Coordinate terms: gaffer, gofer
  5. A channel cut through a grass verge (especially for the purpose of draining water away from the highway).
  6. (chiefly Southern California slang) A lot of something.
  7. (chiefly Southern California slang) A long time.
  8. Archaic spelling of grippe: Influenza, flu.
    • 1911, Theodore Dreiser, Jennie Gerhardt, Chapter XXXII:
      It so happened that, during a stretch of inclement weather in the fall, Lester was seized with a mild form of grip. When he felt the first symptoms he thought that his indisposition would be a matter of short duration, and tried to overcome it by taking a hot bath and a liberal dose of quinine. But the infection was stronger than he counted on; by morning he was flat on his back, with a severe fever and a splitting headache.
  9. (archaic) A small travelling-bag or gripsack.
  10. An apparatus attached to a car for clutching a traction cable.
  11. Assistance; help or encouragement. (Can we add an example for this sense?)
  12. A helpful, interesting, admirable, or inspiring person.
  13. (slang) As much as one can hold in a hand; a handful.
  14. (figuratively) A tenacious grasp; a holding fast.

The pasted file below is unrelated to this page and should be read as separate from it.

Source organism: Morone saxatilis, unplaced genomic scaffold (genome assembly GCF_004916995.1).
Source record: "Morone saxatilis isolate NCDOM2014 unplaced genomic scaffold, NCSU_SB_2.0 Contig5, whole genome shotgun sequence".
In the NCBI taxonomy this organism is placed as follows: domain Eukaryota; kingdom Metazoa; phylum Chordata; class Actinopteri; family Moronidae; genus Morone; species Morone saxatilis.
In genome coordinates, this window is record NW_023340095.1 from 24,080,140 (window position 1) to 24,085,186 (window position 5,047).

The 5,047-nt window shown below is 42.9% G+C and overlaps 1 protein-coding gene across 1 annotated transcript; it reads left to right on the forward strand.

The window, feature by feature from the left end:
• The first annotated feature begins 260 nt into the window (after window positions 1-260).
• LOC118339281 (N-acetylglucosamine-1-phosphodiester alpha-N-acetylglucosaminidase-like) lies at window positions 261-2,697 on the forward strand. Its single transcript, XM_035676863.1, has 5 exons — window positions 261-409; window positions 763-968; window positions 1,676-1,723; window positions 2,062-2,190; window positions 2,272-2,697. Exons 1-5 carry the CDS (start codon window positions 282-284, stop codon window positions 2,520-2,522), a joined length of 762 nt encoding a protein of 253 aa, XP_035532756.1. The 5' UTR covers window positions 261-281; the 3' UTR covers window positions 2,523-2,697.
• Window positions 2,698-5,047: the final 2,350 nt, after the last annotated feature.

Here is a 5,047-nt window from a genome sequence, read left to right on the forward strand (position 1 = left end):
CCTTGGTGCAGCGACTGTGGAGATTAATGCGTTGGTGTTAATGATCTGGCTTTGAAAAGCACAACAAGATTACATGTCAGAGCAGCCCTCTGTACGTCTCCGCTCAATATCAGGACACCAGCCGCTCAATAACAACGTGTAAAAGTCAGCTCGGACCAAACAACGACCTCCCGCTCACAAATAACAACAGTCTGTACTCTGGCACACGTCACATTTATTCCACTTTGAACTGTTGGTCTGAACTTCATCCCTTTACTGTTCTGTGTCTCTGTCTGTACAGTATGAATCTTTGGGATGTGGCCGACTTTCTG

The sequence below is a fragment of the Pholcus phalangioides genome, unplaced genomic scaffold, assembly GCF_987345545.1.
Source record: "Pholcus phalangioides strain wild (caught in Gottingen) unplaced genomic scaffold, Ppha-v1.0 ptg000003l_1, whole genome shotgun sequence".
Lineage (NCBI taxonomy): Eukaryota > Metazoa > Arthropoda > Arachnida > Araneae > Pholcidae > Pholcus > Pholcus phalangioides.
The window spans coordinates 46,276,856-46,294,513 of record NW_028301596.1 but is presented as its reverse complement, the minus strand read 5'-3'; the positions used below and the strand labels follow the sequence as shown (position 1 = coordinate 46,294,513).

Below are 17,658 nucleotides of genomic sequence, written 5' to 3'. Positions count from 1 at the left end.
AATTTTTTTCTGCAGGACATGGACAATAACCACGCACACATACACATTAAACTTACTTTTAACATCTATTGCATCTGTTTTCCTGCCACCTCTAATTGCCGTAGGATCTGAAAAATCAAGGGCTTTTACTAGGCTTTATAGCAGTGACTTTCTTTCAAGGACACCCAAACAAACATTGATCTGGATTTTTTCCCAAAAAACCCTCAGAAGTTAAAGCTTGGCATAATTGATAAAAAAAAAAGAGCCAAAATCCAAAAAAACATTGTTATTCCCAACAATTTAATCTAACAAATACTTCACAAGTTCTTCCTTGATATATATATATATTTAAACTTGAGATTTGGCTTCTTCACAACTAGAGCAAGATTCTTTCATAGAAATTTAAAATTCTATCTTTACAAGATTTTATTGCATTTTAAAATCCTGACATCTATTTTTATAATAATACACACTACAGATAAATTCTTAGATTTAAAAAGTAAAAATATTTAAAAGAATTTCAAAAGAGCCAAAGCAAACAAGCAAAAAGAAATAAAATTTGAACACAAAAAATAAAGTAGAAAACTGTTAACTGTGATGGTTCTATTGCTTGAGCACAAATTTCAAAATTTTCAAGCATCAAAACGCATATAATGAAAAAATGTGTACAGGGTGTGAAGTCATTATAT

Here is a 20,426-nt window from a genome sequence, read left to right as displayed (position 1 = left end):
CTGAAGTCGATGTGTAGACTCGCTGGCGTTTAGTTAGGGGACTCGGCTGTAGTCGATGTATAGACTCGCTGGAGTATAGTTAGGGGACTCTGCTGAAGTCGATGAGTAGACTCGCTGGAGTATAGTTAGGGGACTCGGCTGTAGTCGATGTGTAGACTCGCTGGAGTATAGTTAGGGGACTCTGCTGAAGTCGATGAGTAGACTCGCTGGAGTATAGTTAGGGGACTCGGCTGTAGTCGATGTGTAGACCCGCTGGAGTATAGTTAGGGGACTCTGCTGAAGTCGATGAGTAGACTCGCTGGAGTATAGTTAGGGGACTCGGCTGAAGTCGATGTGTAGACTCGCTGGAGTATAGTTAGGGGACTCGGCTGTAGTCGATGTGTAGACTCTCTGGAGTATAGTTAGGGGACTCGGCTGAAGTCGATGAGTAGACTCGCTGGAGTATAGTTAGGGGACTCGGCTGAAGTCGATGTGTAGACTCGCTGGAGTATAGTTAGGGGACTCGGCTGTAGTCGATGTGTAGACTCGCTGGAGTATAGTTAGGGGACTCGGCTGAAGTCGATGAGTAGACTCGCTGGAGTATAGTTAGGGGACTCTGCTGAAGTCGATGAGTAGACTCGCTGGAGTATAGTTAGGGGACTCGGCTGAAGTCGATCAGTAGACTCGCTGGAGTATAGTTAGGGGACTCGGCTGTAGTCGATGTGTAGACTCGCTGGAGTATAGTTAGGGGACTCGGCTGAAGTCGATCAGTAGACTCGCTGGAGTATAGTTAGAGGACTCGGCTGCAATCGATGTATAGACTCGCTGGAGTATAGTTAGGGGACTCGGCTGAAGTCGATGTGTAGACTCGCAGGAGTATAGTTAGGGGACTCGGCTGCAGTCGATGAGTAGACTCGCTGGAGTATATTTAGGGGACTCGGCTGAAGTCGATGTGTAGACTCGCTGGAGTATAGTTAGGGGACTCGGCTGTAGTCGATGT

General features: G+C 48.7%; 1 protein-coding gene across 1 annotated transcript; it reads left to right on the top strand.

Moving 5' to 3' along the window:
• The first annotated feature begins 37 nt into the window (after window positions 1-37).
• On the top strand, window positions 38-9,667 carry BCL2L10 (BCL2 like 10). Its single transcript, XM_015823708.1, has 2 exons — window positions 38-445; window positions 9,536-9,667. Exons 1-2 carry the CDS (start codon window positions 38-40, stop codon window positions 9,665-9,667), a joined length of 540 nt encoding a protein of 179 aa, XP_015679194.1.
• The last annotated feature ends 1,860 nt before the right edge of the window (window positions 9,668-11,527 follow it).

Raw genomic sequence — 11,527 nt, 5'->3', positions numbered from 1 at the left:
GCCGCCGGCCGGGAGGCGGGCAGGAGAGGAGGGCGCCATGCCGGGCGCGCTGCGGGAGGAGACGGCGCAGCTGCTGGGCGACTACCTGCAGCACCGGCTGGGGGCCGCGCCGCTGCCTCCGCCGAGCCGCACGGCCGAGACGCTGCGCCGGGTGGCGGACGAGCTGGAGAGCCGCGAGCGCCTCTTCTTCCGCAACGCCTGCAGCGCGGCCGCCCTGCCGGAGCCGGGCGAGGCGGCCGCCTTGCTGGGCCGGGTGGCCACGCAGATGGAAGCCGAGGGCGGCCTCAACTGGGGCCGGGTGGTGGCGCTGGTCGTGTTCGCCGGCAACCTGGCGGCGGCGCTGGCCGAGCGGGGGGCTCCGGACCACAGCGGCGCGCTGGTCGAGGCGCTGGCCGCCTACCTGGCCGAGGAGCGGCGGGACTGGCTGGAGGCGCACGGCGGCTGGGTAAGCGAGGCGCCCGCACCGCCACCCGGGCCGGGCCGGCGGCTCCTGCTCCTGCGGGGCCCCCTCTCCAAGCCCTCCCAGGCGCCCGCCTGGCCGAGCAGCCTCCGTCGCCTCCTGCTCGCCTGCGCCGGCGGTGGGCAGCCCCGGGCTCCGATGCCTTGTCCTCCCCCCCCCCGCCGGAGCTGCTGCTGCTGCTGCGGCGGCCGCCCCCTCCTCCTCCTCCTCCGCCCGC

15. A device for grasping or holding fast to something.
See also
  • (a lot of) hella, hecka
Related terms
  • come to grips
  • get to grips with
  • key grip
  • get a grip
  • gripper
Translations

Etymology 3

From Middle English grip, grippe, gryppe (a ditch, drain), from Old English grēp (a furrow, burrow) and grēpe (a furrow, ditch, drain), from Proto-Germanic *grōpiz (a furrow, groove). Cognate with Middle Dutch grippe, gruppe (ditch, drain), greppe, German Low German Gruppe (ditch, drain). Related also to Old English grōp (a ditch, drain). More at groop.

Alternative forms

  • gripe

Noun

grip (plural grips)

  1. (dialectal) A small ditch or trench; a channel to carry off water or other liquid; a drain.
Derived terms
  • gripple

Etymology 4

From Middle English gripe, from Old French gripe, from Latin grypus, gryphus.

Noun

grip (plural grips)

  1. (obsolete) The griffin.

Anagrams

  • IGRP, PIRG, prig

Albanian

Etymology

Probably a modern loanword, from German Grippe.

Noun

grip m

  1. flu, influenza

Catalan

Etymology

Borrowed from French grippe, from Frankish *grīpan (to seize), from Proto-Germanic *grīpaną.